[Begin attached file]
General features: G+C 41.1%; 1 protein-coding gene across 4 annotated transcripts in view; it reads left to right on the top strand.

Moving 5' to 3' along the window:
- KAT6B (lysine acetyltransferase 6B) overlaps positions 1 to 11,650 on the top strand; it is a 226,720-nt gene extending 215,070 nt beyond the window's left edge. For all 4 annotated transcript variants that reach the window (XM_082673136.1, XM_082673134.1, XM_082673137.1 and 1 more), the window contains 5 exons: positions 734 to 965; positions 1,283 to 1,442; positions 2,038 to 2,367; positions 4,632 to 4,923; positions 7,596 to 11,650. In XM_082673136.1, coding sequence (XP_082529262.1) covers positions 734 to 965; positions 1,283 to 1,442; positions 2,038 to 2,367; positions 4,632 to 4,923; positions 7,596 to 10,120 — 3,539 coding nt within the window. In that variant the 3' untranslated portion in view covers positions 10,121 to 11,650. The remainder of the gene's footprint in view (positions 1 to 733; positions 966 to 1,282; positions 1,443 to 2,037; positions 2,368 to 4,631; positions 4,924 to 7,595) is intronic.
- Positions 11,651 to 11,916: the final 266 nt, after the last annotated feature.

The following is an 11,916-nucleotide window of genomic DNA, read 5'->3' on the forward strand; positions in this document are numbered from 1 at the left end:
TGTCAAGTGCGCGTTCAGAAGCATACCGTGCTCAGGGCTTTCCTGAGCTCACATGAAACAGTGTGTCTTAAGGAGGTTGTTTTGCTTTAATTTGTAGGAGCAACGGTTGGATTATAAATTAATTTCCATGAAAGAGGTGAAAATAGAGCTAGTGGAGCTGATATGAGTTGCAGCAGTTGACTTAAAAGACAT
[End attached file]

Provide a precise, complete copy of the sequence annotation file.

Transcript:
General features: G+C 41.1%; 1 protein-coding gene across 4 annotated transcripts in view; it reads left to right on the top strand.

Moving 5' to 3' along the window:
- KAT6B (lysine acetyltransferase 6B) overlaps positions 1 to 11,650 on the top strand; it is a 226,720-nt gene extending 215,070 nt beyond the window's left edge. For all 4 annotated transcript variants that reach the window (XM_082673136.1, XM_082673134.1, XM_082673137.1 and 1 more), the window contains 5 exons: positions 734 to 965; positions 1,283 to 1,442; positions 2,038 to 2,367; positions 4,632 to 4,923; positions 7,596 to 11,650. In XM_082673136.1, coding sequence (XP_082529262.1) covers positions 734 to 965; positions 1,283 to 1,442; positions 2,038 to 2,367; positions 4,632 to 4,923; positions 7,596 to 10,120 — 3,539 coding nt within the window. In that variant the 3' untranslated portion in view covers positions 10,121 to 11,650. The remainder of the gene's footprint in view (positions 1 to 733; positions 966 to 1,282; positions 1,443 to 2,037; positions 2,368 to 4,631; positions 4,924 to 7,595) is intronic.
- Positions 11,651 to 11,916: the final 266 nt, after the last annotated feature.

The following is an 11,916-nucleotide window of genomic DNA, read 5'->3' on the forward strand; positions in this document are numbered from 1 at the left end:
TGTCAAGTGCGCGTTCAGAAGCATACCGTGCTCAGGGCTTTCCTGAGCTCACATGAAACAGTGTGTCTTAAGGAGGTTGTTTTGCTTTAATTTGTAGGAGCAACGGTTGGATTATAAATTAATTTCCATGAAAGAGGTGAAAATAGAGCTAGTGGAGCTGATATGAGTTGCAGCAGTTGACTTAAAAGACAT